We have signed international conventions to ensure that Canadian corporations never engage in such corruption. The importance of those conventions is this. For the longest time, businesses thought they could pillage countries like Libya and then leave before any of the local authorities, if there were any honest ones, could prosecute. They would return to their wealthy western country and their wealthy western lives and partake of the fruits of their crimes with impunity.
We signed on to international conventions that banned companies from doing that and made sure they got prosecuted at home. Well, Canada is SNC's home, so that prosecution must happen here.
When news that the had attempted to interfere politically with his attorney general to shelve the criminal prosecution reached the OECD, officials with that body took the nearly unprecedented step of putting out a statement of concern. The OECD understood that if member nations are going to start to exempt their corporations from justice in cases of corruption, then we will return to the old days when it was seen as and believed to be, wrongly, acceptable for companies to rob the poor. The only way to stop the hideous practice is to make sure all countries of the OECD have an independent prosecution of those crimes.
It is true that some other countries around the world have deferred prosecution agreements, like the one the government instituted in a budget bill. However, those agreements are to be negotiated and potentially arrived at by independent prosecutors and approved by a judge, not directed by a political authority. In other words, it is the job of the director of public prosecutions, an independent prosecutor created by Stephen Harper's Federal Accountability Act, to examine the deferred prosecution rules in the Criminal Code and determine if a company qualifies.
Now, what are the criteria they are supposed to take into consideration in this determination? One, is it a severe offence? Let us ask, was this a severe offence, or was it a small hiccup? As I have already said, the allegation is of over $130 million of fraud. That is severe. In other words, the company does not qualify for a deferred prosecution agreement on the basis that the offence was not severe; it was severe.
Two, was it an isolated incident? Let us just recount the track record. This is a company that has been implicated in, and in some cases its employees found guilty of, bribery in the bid on the Jacques Cartier Bridge in Montreal. It is a company whose CEO was found guilty of participating in bribery in the McGill health centre contract. It is a company that helped smuggle members of the Gadhafi family out of Mexico in order to avoid justice. It is a company whose members have been charged in places as diverse as Panama, Switzerland, Libya, Mexico and now Canada.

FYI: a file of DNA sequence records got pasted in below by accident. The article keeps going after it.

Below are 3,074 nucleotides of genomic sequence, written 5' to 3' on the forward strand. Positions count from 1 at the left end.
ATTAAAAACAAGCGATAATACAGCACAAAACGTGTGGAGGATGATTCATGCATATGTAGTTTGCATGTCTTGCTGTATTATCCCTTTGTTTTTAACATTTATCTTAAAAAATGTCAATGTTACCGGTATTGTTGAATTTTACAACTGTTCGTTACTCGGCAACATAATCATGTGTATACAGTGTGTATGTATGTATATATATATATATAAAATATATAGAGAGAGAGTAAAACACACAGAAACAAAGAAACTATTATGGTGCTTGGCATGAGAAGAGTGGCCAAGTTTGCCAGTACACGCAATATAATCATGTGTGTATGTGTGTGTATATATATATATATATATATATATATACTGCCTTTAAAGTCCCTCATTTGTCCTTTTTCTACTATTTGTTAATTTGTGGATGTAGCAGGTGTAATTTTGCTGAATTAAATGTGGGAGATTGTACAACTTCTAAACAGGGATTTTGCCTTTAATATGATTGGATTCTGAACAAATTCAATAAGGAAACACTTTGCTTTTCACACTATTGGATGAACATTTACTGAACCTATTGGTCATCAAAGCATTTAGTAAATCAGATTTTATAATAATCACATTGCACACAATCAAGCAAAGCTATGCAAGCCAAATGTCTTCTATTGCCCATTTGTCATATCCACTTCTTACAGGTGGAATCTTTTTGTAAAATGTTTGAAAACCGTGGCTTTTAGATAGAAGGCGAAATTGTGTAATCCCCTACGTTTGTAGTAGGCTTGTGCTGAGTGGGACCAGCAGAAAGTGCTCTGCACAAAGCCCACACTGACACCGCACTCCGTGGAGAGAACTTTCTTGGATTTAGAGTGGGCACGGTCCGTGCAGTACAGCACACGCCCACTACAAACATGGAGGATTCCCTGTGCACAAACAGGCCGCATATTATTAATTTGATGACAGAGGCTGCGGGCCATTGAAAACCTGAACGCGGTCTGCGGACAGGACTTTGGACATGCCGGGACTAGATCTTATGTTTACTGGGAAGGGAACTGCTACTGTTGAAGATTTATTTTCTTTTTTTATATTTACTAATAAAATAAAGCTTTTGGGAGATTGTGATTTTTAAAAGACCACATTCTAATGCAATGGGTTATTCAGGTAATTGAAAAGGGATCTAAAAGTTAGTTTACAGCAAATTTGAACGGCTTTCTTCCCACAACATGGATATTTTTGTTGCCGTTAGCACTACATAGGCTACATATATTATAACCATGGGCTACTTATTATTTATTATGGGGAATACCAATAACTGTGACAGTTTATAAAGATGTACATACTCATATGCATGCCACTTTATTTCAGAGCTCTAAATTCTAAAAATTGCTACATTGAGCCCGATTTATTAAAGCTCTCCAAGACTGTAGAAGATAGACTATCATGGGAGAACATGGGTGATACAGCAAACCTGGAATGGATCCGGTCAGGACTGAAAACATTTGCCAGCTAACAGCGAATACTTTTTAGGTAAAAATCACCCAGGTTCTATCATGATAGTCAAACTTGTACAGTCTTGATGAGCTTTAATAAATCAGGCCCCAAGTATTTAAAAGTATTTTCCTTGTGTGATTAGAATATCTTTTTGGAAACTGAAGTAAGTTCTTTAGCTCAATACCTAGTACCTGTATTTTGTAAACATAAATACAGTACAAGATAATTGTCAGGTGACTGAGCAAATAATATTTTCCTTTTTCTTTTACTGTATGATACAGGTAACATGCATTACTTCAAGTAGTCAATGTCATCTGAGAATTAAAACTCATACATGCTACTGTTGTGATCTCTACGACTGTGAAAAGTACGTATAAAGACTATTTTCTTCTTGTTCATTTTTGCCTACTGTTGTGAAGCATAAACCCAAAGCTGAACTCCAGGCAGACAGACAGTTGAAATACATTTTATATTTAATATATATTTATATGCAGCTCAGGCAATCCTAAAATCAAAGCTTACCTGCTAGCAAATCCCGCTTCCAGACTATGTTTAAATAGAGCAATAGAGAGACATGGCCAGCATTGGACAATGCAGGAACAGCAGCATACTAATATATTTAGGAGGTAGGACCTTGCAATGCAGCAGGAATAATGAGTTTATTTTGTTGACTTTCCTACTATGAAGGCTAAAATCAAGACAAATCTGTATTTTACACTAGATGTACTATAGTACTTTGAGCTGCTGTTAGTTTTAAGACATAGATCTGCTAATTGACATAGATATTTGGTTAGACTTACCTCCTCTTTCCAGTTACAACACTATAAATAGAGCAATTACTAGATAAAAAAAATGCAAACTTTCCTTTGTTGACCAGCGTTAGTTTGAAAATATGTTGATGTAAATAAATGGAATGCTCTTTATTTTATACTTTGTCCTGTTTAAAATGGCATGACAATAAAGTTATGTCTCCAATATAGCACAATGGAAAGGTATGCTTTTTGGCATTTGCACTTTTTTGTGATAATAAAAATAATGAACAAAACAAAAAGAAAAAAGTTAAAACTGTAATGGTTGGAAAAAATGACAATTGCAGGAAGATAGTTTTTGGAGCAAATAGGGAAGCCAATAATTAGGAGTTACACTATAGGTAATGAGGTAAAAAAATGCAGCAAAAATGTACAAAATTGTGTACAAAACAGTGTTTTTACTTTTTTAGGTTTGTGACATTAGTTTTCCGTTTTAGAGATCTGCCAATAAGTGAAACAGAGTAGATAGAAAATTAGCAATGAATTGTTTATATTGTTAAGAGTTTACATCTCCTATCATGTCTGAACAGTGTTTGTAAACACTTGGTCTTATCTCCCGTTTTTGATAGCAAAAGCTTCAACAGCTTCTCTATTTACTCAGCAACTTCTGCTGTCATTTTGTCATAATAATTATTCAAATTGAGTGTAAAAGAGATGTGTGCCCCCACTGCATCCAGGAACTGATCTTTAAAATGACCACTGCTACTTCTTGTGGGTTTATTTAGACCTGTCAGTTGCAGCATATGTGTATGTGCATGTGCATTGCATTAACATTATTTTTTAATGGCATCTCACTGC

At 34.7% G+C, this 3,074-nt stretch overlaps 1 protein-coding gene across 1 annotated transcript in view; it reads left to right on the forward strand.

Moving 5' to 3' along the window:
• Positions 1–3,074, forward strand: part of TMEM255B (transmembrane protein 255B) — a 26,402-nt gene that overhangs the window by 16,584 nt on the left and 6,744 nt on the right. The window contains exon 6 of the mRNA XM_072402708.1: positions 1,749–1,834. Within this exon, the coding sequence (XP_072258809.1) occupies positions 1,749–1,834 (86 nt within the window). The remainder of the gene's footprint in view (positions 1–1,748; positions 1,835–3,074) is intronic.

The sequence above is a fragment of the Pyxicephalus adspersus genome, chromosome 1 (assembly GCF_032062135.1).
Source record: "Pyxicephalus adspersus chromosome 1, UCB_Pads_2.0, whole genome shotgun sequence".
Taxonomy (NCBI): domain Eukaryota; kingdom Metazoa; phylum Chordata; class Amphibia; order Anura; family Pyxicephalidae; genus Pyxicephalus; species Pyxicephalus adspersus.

That is just a list of the charges. There have been convictions and many guilty pleas by members of the company, right up to the top and including former CEO Pierre Duhaime, who actually pleaded guilty to fraud.
In fact, this company engaged in a kickback scheme designed to pump $100,000 of illegal donations into the Liberal Party. The commissioner of Canada elections, in an extreme act of leniency, allowed the company to avoid charges in exchange for signing a compliance agreement in this case. In that compliance agreement, the company admits that executives urged employees to produce phony expenses and invoices, gave phony bonuses to those same employees, and then instructed those employees—
Madam Speaker, just as I was saying the Liberal Party had received these illegal donations from SNC-Lavalin, all of these members came scurrying in. They heard the word “donation” and, all of a sudden, they were very excited and the House went from completely empty to chock full. I am sorry to dangle that carrot in front of my Liberal friends. They can resist everything except temptation.
Just last week, the was at a glitzy Liberal fundraiser where some first nations protesters rose to raise the concern of mercury poisoning. He chuckled at their plight and had them thrown out aggressively by security. However, he was kind enough to thank them for their donation as they went out the door to the great roars of laughter from the $1,500 Liberal donors and glitterati who looked on in the audience.
However, I have digressed and go back to the subject at hand. Was SNC's alleged fraud in Libya an isolated incident? No, it was not. It was part of a long-standing pattern of proven corruption that has been upheld by judges and has resulted in convictions going back 20 years to the present, with convictions being issued as recently as one and a half years ago.
This is a company that had actually developed a coding system to account for bribery within it. It created its own accounting code so that it could go on bribing officials and account for it in a way that neither the tax authorities or anyone else would know what was going on. To do that, to have a special coding system, one has to be systematically focused on the objective of bribing and defrauding other people. In other words, this was not just a few bad apples that went off to Libya, did some inappropriate things and we ought to just let them take the fall and the company move on. This is systematic, rotten corruption that goes to the core of the company and has been prevalent in the heart of that enterprise for many years. In other words, the company does not qualify for a deferred prosecution agreement on the grounds that it was an isolated incident, far from it. It seems to be its modus operandi.
The director of public prosecutions carefully analyzed the facts the company put forward and determined through those facts that the deferred prosecution agreement provided for in law was not appropriate in this case. That is the end of the story, right?